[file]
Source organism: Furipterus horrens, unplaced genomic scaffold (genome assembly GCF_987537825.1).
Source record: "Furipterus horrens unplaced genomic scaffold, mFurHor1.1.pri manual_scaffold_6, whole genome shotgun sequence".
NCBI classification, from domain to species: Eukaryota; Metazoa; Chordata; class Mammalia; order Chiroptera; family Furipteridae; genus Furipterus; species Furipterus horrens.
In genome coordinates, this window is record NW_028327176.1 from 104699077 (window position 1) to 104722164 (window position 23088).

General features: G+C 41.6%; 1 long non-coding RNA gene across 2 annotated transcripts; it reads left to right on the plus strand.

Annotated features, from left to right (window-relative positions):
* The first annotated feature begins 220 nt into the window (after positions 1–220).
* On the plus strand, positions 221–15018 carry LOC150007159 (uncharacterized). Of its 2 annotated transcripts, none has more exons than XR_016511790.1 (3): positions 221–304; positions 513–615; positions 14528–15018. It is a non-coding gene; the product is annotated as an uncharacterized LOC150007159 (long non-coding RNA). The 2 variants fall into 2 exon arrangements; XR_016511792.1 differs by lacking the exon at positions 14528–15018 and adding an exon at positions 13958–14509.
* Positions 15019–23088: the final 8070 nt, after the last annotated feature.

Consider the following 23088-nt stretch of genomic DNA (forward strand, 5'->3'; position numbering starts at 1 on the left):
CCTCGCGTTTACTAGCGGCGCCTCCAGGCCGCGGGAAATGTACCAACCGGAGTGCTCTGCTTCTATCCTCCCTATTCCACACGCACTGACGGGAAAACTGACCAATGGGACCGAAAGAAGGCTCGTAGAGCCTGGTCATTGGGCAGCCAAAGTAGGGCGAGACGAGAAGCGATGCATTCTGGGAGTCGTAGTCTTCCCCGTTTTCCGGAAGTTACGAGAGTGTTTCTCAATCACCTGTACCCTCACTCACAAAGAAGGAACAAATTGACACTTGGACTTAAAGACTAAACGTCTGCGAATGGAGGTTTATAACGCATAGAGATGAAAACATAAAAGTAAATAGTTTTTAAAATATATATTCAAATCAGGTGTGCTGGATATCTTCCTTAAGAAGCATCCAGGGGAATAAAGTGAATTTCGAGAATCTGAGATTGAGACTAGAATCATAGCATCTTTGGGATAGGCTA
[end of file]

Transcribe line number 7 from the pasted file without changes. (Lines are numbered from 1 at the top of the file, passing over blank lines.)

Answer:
* The first annotated feature begins 220 nt into the window (after positions 1–220).